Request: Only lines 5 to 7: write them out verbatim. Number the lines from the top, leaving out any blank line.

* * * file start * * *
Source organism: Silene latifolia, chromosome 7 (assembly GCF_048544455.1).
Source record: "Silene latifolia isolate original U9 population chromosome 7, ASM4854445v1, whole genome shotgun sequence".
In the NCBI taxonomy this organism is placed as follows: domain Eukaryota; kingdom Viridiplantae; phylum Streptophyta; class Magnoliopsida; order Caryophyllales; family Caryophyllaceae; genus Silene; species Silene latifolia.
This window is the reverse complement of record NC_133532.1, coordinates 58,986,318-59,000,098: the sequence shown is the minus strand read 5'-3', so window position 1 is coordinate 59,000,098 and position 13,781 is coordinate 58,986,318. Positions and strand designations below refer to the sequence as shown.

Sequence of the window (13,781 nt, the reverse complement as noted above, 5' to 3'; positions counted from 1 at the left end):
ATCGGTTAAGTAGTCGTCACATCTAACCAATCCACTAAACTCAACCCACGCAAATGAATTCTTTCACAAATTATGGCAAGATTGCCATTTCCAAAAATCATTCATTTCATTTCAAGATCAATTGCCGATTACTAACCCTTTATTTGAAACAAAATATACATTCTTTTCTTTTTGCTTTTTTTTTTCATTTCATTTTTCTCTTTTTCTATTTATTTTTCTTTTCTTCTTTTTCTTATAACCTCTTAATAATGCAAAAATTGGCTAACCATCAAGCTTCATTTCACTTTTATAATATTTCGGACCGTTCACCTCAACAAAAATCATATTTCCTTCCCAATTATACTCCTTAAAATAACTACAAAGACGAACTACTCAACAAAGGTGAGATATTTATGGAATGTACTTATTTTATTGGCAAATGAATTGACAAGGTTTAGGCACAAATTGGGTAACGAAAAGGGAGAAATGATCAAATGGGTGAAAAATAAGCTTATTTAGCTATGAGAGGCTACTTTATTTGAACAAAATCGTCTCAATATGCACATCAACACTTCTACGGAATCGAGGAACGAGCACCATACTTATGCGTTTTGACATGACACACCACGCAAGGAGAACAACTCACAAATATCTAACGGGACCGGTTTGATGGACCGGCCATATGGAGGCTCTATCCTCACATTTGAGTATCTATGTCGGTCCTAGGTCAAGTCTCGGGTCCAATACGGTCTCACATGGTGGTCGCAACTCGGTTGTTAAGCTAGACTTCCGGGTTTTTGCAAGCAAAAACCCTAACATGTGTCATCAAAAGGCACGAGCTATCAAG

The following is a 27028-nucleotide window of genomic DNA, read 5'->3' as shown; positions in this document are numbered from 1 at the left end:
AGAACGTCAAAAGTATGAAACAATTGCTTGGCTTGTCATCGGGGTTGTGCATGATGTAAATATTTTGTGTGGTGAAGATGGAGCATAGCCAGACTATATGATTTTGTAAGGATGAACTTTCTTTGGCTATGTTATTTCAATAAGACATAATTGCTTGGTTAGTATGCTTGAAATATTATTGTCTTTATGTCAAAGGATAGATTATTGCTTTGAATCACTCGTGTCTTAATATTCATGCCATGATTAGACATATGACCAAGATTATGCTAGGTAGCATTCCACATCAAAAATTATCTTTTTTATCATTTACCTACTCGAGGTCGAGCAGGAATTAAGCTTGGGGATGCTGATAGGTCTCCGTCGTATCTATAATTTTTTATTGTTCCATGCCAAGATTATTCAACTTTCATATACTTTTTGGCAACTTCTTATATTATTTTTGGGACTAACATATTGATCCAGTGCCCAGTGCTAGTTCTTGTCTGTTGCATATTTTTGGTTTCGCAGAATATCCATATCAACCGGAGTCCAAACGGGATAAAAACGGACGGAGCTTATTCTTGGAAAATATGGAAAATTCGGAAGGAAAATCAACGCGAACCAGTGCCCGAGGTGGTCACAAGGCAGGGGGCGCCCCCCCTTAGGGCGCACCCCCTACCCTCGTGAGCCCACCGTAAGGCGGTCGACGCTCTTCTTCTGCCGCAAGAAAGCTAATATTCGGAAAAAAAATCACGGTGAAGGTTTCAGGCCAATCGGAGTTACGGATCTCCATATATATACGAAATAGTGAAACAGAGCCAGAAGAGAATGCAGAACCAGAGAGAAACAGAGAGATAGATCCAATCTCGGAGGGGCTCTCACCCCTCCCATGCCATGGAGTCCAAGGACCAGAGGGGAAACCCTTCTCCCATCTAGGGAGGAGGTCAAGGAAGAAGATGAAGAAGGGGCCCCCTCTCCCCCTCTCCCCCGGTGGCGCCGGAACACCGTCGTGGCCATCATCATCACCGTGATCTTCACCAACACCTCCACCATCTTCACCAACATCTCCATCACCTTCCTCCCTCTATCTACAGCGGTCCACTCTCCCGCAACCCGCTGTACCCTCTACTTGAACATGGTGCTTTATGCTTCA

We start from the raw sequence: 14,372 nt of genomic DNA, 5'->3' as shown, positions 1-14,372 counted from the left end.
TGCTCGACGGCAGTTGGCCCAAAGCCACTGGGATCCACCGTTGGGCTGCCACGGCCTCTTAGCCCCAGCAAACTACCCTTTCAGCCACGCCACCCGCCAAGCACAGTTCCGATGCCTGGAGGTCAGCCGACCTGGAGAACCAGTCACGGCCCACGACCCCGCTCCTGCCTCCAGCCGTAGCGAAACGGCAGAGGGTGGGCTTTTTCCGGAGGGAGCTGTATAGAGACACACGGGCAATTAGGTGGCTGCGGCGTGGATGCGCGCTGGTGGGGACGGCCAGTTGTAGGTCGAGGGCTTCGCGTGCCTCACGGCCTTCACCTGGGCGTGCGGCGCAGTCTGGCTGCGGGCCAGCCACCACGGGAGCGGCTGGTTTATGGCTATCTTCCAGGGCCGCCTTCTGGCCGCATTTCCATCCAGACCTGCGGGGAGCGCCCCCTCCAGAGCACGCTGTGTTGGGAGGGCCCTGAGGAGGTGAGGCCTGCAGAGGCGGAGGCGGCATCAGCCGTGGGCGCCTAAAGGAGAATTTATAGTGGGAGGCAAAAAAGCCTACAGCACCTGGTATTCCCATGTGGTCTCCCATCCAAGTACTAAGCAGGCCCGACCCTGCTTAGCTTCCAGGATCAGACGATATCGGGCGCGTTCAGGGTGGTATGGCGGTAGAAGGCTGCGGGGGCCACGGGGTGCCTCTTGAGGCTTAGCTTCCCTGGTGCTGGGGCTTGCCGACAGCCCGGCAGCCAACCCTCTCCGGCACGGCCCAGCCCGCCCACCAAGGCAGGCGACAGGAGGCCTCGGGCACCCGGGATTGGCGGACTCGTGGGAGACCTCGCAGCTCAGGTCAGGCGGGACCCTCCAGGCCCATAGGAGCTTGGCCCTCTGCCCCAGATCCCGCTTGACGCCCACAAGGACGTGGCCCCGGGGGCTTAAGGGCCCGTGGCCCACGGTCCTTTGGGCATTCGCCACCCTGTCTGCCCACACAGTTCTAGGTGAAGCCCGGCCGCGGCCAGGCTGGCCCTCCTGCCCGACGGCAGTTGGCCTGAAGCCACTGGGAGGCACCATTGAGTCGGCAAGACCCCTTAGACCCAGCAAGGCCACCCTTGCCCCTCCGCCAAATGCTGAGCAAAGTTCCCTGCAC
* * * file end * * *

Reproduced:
Sequence of the window (13,781 nt, the reverse complement as noted above, 5' to 3'; positions counted from 1 at the left end):
ATCGGTTAAGTAGTCGTCACATCTAACCAATCCACTAAACTCAACCCACGCAAATGAATTCTTTCACAAATTATGGCAAGATTGCCATTTCCAAAAATCATTCATTTCATTTCAAGATCAATTGCCGATTACTAACCCTTTATTTGAAACAAAATATACATTCTTTTCTTTTTGCTTTTTTTTTTCATTTCATTTTTCTCTTTTTCTATTTATTTTTCTTTTCTTCTTTTTCTTATAACCTCTTAATAATGCAAAAATTGGCTAACCATCAAGCTTCATTTCACTTTTATAATATTTCGGACCGTTCACCTCAACAAAAATCATATTTCCTTCCCAATTATACTCCTTAAAATAACTACAAAGACGAACTACTCAACAAAGGTGAGATATTTATGGAATGTACTTATTTTATTGGCAAATGAATTGACAAGGTTTAGGCACAAATTGGGTAACGAAAAGGGAGAAATGATCAAATGGGTGAAAAATAAGCTTATTTAGCTATGAGAGGCTACTTTATTTGAACAAAATCGTCTCAATATGCACATCAACACTTCTACGGAATCGAGGAACGAGCACCATACTTATGCGTTTTGACATGACACACCACGCAAGGAGAACAACTCACAAATATCTAACGGGACCGGTTTGATGGACCGGCCATATGGAGGCTCTATCCTCACATTTGAGTATCTATGTCGGTCCTAGGTCAAGTCTCGGGTCCAATACGGTCTCACATGGTGGTCGCAACTCGGTTGTTAAGCTAGACTTCCGGGTTTTTGCAAGCAAAAACCCTAACATGTGTCATCAAAAGGCACGAGCTATCAAG

The following is a 27028-nucleotide window of genomic DNA, read 5'->3' as shown; positions in this document are numbered from 1 at the left end: